Nice, had no idea you were such a gamer. How could I forget MAME? I'm a big Metal Slug fan obviously (avatar), so I use that and DEMUL (NAOMI arcade emu) for Metal Slug 6. 600...don't think I've played more than maybe 200 different games in my lifetime.

  6. #21
    Its hard... But im here swgh's Avatar
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    Quote Originally Posted by MutantJohn View Post
    This thread reminds me that FF XV was delayed by about 2 months to avoid a day-one patch which I really appreciate. AT&T now charges us if we go over a certain amount of data per month and having the disk be a fully self-contained and working game is something I really appreciate. Also, there's nothing I hate more than buying a brand new game only to sit and stare at a downloading screen... But I really appreciate what Square-Enix did. I'd rather it be delayed and get something worthwhile vs getting something crappier up-front.
    I fully agree. Ever since the release of PS3 and Xbox 360 in 2006 almost every single game requires a day one "patch".
    Why? Because games are rushed through the testing process. QA employee's do not test everything they should, and
    even if they do - games are still released with bugs and glitches that should have been amended long before the game
    went to shipping.

    Does this have anything to do with deadlines? Of course. Just a guess - but I can almost wager that directors of game
    companies put enormous pressure on PM's to push games out the door ASAP. Did you play SNES in the early 1990's? Well you
    can tell all testing was done then. Because it HAD TO WORK. There were no "patches" back then, and even PS1 and PS2 games
    came out of the workshop working fully at least 99% of the time. Ever since development moved to the eighth generation, it has
    become the "norm" for all games to requires several downloads of patches. Games are released half finished. I'm looking at you
    Bethesda *cough* SKYRIM *cough*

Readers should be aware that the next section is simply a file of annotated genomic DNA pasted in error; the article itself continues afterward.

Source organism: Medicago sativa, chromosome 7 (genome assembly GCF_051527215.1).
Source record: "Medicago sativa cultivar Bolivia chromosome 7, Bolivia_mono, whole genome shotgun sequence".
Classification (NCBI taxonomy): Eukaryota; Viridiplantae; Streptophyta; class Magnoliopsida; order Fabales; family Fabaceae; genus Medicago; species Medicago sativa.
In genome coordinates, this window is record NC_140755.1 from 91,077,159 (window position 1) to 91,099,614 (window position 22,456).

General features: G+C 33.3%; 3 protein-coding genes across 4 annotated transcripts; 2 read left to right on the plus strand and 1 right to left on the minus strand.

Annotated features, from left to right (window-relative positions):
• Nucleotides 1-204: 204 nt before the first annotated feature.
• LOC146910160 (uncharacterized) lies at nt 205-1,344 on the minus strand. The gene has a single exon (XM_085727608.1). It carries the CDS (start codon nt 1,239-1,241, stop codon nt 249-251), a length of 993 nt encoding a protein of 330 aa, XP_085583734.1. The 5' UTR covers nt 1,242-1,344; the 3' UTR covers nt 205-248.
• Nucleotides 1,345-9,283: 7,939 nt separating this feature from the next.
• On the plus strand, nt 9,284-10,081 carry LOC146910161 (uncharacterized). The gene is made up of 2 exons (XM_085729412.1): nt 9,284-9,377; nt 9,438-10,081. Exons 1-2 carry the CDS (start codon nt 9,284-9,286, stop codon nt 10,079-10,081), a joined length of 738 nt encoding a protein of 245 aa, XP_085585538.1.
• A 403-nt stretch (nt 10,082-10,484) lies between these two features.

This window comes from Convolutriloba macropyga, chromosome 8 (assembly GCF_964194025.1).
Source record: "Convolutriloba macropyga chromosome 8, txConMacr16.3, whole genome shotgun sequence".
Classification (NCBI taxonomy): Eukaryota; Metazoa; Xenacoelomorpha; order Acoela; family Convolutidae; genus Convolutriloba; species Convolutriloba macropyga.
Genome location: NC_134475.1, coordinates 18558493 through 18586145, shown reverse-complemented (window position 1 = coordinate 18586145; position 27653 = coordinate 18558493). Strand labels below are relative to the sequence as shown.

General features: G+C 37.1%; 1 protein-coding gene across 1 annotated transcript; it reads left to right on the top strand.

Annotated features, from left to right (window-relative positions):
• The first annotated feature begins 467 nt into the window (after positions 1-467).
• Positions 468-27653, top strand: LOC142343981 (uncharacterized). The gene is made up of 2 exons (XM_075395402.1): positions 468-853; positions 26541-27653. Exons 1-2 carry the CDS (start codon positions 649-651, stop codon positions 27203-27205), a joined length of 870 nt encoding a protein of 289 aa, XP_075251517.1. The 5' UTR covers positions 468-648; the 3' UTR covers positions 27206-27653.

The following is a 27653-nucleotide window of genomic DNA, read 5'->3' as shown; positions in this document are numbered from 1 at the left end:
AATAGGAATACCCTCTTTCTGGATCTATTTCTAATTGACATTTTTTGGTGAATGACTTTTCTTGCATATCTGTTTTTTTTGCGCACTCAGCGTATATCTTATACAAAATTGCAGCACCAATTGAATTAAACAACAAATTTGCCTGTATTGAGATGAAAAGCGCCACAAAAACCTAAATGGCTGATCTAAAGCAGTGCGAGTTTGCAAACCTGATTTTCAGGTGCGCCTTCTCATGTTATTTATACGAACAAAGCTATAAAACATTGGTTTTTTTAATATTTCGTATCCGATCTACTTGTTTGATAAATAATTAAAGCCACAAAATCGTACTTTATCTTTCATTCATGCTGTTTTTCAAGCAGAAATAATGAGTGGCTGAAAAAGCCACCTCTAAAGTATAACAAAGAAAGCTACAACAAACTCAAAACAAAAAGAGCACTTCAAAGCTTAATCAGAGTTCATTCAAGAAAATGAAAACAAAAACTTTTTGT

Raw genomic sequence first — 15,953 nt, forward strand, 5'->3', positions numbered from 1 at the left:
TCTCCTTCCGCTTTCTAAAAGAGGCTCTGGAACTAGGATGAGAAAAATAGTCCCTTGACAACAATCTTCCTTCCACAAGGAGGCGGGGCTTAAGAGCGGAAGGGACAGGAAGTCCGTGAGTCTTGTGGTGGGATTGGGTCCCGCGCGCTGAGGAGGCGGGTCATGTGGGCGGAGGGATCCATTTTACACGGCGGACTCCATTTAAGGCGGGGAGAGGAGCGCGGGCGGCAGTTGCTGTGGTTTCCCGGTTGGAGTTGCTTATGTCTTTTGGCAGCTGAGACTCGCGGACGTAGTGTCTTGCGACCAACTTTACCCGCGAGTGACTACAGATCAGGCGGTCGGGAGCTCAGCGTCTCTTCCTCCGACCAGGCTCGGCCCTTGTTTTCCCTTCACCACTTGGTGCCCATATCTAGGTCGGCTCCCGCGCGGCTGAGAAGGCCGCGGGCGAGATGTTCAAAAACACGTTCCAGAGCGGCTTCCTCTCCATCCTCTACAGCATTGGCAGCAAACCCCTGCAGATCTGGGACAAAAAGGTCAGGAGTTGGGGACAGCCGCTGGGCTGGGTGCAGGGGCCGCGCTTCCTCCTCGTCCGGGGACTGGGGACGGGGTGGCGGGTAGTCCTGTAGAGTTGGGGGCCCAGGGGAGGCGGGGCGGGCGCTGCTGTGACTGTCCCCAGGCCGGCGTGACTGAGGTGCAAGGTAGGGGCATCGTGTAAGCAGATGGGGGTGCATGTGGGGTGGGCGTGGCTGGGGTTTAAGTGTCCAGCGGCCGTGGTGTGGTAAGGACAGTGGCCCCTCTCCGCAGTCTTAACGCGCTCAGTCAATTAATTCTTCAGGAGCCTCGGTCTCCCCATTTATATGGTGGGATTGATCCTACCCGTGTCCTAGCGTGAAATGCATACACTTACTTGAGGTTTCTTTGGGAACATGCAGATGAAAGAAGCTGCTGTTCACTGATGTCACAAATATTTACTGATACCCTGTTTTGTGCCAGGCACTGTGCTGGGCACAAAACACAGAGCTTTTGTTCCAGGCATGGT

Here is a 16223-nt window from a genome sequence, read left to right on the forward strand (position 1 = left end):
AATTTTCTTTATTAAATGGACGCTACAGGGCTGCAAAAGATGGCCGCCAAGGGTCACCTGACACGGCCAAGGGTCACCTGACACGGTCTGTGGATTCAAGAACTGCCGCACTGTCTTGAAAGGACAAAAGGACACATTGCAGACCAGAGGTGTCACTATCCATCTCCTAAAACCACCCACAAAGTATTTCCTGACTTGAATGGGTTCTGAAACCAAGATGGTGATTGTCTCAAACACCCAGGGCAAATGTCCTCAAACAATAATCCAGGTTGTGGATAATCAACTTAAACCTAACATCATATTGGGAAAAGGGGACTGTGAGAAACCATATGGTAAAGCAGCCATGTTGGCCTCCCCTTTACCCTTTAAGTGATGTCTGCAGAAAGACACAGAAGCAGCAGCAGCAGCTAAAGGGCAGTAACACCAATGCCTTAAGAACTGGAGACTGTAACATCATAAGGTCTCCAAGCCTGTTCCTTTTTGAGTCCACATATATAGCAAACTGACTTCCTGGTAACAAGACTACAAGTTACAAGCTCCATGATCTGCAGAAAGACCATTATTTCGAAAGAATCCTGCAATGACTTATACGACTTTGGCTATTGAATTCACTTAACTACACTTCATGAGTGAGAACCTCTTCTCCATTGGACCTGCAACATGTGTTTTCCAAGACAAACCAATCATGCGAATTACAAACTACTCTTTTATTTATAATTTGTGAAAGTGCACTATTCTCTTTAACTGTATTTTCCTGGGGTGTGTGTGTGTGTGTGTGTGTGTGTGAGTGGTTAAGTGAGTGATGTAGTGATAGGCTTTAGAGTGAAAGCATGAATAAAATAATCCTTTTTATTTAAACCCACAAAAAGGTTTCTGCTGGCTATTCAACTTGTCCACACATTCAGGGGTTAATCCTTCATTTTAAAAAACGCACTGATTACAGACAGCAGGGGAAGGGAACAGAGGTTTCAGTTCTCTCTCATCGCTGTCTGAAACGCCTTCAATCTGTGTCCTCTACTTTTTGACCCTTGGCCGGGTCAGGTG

Double Helix STL

  7. #22
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    Quote Originally Posted by swgh View Post
    Ever since the release of PS3 and Xbox 360 in 2006 almost every single game requires a day one "patch".
    Why?
    It is also, to some extent an anti-piracy measure.
    As always, it inconveniences legitimate users more than the 'pirates'.

  8. #23
    (?<!re)tired Mario F.'s Avatar
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    In their defence, games were much more easy to code then than they are today.

    Most 80s and 90s consoles were coded on the metal in whatever assembly language their processor supported. The instruction set on the 8 and 16 bit processors was relatively easy to manage. The code was straightforward and easy to reuse and the project complexity was limited. Bugs were easy to detect and fix and games were not complex, which made testing a much simpler task. The same can be said of the 16bit era of the PC industry. It can be argued that memory management on 16 bit computers was harder (and stupid). It was. But in contrast there wasn't much the hardware could do, which limited games capabilities. The smaller the project, the easier to project it and come up with a quality product.

    Today, the problem is not just the need to support multiple hardware configurations and the insistence of the supply side of the hardware industry to adhere to partial standards only and try to gain a commercial edge by providing exclusive features that spread cross-compatibility issues and widened too much the window for problems. And neither it is just the problem of developers building bigger and more complex games. Today developers face the need to incorporate huge chunks of code that they didn't write and which they have very little control of.